Thursday, December 15, 2016

A Recipe for Success

Sometimes a substitute turns out better than your first choice: this is a story where things turned out better than expected.

In Minnesota, we have a privately funded Textile Center that offers a wide array of classes, a local shop, and hosts the ever popular garage sale each spring. One of the classes offered in September was all about Etsy: how to make your Etsy shop really work for you. I got all signed up but as the day approached I could see that I wasn't going to make it as I got sick. Although I cancelled in advance, hoping they could fill my spot with someone from the waiting list, I heard nothing. Thinking this was going to be just a wasted fee, I bemoaned this to my friend, Ann, who suggested I get back in touch with them. Sure enough (Ann, you are so smart) they would let me substitute another class in the same semester. I got signed up with a class in learning to to take your photos and print them on fabric. I got my laptop all set up with the "PicMonkey" program as suggested. Parking is usually at a premium in their location so I was glad to have been there before and knowing where I could and couldn't park. There were about a dozen women ready to learn with either their own laptop of they could have reserved one from the Center.

We learned all about sizes of photos, pixels, how much we could enlarge something and how to get around things that looked impossible to print. Using the images we were given to work with on a flash drive, we could manipulate them to make a new photograph, sometimes a collage, and even give them special effects in PicMonkey. There were many examples of what we could do with photographs on fabric and then we were introduced to Spoonflower. This is a company that can print your image on various fabrics of your choosing, from cotton to knits, to upholstery. The project that really excited me was to make a tea towel with an image of a recipe card. Now that was something unique to our family yet practical to boot. I was game to try this!

I went home to choose and scan my recipe cards, trying to get those that were more colorful. There weren't any. But there were cards that had "From the kitchen of..." and printed with my Aunt Marcella's name. I was also looking for those with the originators handwriting, especially if they are no longer with us: that did make them precious. My recipe cards were scanned but I wanted them on a cuter background so I also scanned a section of dark blue gingham checks. Using that as the background and centering each card image on it, I then had four images to print on a yard of fabric, a linen canvas that was recommended. I couldn't figure out how to do that so I sent a question into Spoonflower. Although it took almost six emails to get all of the details straight (I'm a slow learner!), I finally had them as one big image to print. I hit "Order" and tried not to wince. What if the writing was too faint? Would they look straight enough? Did I just throw my money away?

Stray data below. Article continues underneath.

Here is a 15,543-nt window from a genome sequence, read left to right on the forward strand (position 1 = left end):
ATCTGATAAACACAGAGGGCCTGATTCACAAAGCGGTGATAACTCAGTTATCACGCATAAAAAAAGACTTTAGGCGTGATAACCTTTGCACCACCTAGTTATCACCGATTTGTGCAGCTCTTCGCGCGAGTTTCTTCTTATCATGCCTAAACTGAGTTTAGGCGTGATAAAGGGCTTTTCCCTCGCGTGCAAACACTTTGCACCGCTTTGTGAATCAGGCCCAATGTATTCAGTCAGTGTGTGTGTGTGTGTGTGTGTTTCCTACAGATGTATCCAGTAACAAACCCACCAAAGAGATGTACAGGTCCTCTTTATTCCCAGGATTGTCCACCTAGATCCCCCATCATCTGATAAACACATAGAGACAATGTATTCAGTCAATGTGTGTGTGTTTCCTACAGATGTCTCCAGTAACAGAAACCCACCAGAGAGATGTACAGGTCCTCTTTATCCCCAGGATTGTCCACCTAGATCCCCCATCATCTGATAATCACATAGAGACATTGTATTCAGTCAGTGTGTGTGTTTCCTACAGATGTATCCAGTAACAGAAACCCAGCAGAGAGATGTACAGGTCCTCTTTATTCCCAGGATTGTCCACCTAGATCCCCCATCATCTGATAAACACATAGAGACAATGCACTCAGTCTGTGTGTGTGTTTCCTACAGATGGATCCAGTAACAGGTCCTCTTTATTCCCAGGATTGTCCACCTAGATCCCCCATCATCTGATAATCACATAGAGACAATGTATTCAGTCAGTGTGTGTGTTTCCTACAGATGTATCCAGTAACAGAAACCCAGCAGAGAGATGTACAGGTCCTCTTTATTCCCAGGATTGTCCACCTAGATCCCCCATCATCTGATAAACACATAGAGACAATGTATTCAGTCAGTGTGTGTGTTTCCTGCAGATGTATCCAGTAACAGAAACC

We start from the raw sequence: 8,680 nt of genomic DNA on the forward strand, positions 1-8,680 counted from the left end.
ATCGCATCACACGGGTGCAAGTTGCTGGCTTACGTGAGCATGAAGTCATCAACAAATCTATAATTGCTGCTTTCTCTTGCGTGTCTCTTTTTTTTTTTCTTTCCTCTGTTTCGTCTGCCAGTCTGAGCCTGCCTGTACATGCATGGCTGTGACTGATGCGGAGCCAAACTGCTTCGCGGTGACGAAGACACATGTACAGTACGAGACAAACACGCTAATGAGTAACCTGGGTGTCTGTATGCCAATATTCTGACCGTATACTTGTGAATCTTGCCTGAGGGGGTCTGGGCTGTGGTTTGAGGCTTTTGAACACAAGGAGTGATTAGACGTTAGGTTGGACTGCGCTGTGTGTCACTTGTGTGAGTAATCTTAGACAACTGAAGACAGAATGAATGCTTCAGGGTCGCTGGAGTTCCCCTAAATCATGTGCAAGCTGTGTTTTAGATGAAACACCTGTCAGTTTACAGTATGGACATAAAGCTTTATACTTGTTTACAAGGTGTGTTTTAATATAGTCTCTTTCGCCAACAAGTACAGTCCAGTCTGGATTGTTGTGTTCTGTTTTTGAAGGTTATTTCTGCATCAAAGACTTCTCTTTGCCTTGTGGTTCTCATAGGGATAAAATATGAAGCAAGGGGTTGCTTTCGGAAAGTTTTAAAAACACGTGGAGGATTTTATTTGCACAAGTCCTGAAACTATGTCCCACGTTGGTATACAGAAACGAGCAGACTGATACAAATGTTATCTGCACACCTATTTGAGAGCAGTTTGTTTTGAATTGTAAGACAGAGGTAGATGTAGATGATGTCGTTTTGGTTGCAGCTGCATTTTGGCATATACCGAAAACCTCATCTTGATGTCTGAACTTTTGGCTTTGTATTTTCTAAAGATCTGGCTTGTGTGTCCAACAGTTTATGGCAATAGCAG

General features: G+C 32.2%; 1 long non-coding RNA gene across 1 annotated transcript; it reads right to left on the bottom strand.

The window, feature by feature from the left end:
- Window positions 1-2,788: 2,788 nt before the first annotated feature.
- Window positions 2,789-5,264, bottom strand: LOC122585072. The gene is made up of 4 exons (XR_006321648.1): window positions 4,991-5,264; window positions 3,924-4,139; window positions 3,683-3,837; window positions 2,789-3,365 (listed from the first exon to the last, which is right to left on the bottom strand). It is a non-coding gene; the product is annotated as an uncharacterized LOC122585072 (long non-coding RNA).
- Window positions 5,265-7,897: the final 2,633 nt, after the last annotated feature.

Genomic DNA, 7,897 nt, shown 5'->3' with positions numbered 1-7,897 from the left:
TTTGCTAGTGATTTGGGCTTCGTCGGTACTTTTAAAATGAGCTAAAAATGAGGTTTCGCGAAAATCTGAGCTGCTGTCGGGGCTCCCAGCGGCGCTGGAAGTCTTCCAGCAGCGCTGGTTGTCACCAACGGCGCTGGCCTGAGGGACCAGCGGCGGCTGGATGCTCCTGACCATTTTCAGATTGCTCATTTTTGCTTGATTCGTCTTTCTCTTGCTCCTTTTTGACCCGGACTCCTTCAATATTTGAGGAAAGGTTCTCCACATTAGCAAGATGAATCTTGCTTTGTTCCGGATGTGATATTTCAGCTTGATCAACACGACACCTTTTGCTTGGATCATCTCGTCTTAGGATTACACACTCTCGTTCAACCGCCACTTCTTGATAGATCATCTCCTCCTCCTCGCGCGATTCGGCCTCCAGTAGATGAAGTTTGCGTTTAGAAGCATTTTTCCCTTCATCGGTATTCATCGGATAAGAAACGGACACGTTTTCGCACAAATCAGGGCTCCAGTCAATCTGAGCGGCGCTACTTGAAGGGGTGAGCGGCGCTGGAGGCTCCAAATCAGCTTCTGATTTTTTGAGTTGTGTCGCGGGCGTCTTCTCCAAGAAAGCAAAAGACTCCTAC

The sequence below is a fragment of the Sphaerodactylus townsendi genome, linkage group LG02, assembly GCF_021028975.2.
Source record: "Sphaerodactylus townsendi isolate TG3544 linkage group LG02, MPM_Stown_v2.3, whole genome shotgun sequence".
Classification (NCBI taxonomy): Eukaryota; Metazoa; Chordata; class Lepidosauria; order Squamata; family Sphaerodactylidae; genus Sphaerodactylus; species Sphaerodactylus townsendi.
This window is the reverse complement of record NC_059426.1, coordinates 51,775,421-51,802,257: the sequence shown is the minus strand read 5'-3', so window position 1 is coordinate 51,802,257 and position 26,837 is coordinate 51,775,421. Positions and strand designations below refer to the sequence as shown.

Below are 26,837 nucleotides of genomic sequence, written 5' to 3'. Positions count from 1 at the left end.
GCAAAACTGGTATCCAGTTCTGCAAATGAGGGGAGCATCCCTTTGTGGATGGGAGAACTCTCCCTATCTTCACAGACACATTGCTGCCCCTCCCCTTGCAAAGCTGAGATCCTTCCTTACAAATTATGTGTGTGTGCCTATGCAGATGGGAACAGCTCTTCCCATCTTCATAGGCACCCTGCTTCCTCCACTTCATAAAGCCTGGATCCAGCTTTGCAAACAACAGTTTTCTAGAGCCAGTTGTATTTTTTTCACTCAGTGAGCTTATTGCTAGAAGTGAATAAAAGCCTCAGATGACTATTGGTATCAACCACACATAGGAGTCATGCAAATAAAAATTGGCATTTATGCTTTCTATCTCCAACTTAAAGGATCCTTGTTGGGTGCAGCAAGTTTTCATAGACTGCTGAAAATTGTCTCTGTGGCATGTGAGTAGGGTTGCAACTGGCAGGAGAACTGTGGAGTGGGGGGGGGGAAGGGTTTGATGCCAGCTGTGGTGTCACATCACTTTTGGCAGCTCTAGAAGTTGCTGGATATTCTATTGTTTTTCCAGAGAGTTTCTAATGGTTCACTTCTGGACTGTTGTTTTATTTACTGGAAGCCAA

The next day I went back in to look at what I ordered and was shocked to see that I missed one of the cards and replicated two. What? That's what happens when you do things in dim light late at night! Oh well, they were ordered and I would take what I would get. It only took about two weeks for my original creation to be printed and get delivered. I opened the package to find:
4 recipes on one yard of 54" wide fabric
They were wonderful, better than anything I could have hoped for! Alright, there were two of Aunt Marcella's but they were good ones. The print was bold and clear, transferring the few stains that were on the original recipe cards. Cute! I brought my yard of fabric to work and showed all of my co-workers what I had learned and how easy it was. There are many of them, maybe most, that have better technology skills than I do so I encouraged them to try this out, too. Now I have to cut them apart and hem to send off for Christmas.

Not perfectly straight with the background causes problems
Pressed and hemmed
As it turned out, I had difficulty getting a good stitch on my Viking +1 so I tried the Bernina 530 so get stitches that were passable. Next I might try different thread and needles because this should not be difficult. Maybe the Singer 201? No, I ended up using a White rotary that was recently rewired to get the best stitches. It just goes to show you that their is never just one sewing machine that is the best at everything.

My sister Sue was the first to get hers and was she ever excited. The first comment was "It's Marcella's handwriting!" This prompted a long phone call where we talked about the meaning behind all of this and how we shared recipes over the years and Aunt Marcella was such a good cook. Here's Sue with her tea towel:
and a day later Jane got hers:
It's such a little thing but a great outcome, so great that on Spoonflower they had a 48 hour offer of buy one fat quarter and get another one free so I ordered two more so my sister Mindy and I can each have one, too. If you are reading this, Mindy, just hold on and you will get yours in January! What about the other two recipe cards from my first yard of fabric? Those are going to each of my daughters so "sshh" to help keep it a secret until then. Next up for this same project will be my mother-in-law's recipes that we can scan for shower presents: there's a wedding in May and Mary is excited about this new idea, too.

Look what I've started...

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